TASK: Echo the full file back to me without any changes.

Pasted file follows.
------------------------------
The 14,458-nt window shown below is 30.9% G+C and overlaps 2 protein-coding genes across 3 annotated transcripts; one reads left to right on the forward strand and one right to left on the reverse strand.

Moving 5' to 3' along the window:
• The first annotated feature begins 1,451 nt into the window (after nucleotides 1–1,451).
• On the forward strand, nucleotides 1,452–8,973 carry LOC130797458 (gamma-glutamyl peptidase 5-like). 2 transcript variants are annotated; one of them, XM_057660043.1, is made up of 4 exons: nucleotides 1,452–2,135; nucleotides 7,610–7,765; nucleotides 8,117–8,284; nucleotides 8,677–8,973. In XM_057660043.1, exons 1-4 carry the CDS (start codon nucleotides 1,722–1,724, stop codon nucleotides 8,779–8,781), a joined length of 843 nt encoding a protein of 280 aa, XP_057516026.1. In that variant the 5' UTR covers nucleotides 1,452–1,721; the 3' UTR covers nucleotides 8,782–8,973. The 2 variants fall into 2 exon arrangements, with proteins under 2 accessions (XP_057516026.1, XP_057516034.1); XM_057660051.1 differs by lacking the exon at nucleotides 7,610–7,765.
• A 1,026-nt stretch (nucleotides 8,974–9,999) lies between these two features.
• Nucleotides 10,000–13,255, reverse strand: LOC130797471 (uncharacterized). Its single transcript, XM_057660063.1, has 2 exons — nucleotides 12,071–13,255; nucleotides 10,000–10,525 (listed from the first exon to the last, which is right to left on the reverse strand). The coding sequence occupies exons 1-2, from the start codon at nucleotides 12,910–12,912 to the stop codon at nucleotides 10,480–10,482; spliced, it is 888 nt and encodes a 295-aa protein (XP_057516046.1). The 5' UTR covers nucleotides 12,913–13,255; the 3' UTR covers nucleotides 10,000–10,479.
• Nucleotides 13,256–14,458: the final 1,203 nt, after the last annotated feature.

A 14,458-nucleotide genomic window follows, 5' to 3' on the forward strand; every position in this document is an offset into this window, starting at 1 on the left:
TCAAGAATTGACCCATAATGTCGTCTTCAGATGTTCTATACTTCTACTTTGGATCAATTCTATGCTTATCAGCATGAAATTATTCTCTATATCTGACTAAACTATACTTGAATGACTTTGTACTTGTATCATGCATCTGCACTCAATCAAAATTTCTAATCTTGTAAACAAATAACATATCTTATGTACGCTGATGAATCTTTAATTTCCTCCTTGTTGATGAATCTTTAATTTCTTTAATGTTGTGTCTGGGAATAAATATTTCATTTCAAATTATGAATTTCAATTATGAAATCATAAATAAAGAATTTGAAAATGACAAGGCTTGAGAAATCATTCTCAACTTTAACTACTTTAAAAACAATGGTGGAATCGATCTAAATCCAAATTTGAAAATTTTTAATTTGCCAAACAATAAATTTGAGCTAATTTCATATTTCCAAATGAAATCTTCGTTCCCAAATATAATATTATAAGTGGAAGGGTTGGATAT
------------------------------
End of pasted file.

The 14,458-nt window shown below is 30.9% G+C and overlaps 2 protein-coding genes across 3 annotated transcripts; one reads left to right on the forward strand and one right to left on the reverse strand.

Moving 5' to 3' along the window:
• The first annotated feature begins 1,451 nt into the window (after nucleotides 1–1,451).
• On the forward strand, nucleotides 1,452–8,973 carry LOC130797458 (gamma-glutamyl peptidase 5-like). 2 transcript variants are annotated; one of them, XM_057660043.1, is made up of 4 exons: nucleotides 1,452–2,135; nucleotides 7,610–7,765; nucleotides 8,117–8,284; nucleotides 8,677–8,973. In XM_057660043.1, exons 1-4 carry the CDS (start codon nucleotides 1,722–1,724, stop codon nucleotides 8,779–8,781), a joined length of 843 nt encoding a protein of 280 aa, XP_057516026.1. In that variant the 5' UTR covers nucleotides 1,452–1,721; the 3' UTR covers nucleotides 8,782–8,973. The 2 variants fall into 2 exon arrangements, with proteins under 2 accessions (XP_057516026.1, XP_057516034.1); XM_057660051.1 differs by lacking the exon at nucleotides 7,610–7,765.
• A 1,026-nt stretch (nucleotides 8,974–9,999) lies between these two features.
• Nucleotides 10,000–13,255, reverse strand: LOC130797471 (uncharacterized). Its single transcript, XM_057660063.1, has 2 exons — nucleotides 12,071–13,255; nucleotides 10,000–10,525 (listed from the first exon to the last, which is right to left on the reverse strand). The coding sequence occupies exons 1-2, from the start codon at nucleotides 12,910–12,912 to the stop codon at nucleotides 10,480–10,482; spliced, it is 888 nt and encodes a 295-aa protein (XP_057516046.1). The 5' UTR covers nucleotides 12,913–13,255; the 3' UTR covers nucleotides 10,000–10,479.
• Nucleotides 13,256–14,458: the final 1,203 nt, after the last annotated feature.

A 14,458-nucleotide genomic window follows, 5' to 3' on the forward strand; every position in this document is an offset into this window, starting at 1 on the left:
TCAAGAATTGACCCATAATGTCGTCTTCAGATGTTCTATACTTCTACTTTGGATCAATTCTATGCTTATCAGCATGAAATTATTCTCTATATCTGACTAAACTATACTTGAATGACTTTGTACTTGTATCATGCATCTGCACTCAATCAAAATTTCTAATCTTGTAAACAAATAACATATCTTATGTACGCTGATGAATCTTTAATTTCCTCCTTGTTGATGAATCTTTAATTTCTTTAATGTTGTGTCTGGGAATAAATATTTCATTTCAAATTATGAATTTCAATTATGAAATCATAAATAAAGAATTTGAAAATGACAAGGCTTGAGAAATCATTCTCAACTTTAACTACTTTAAAAACAATGGTGGAATCGATCTAAATCCAAATTTGAAAATTTTTAATTTGCCAAACAATAAATTTGAGCTAATTTCATATTTCCAAATGAAATCTTCGTTCCCAAATATAATATTATAAGTGGAAGGGTTGGATAT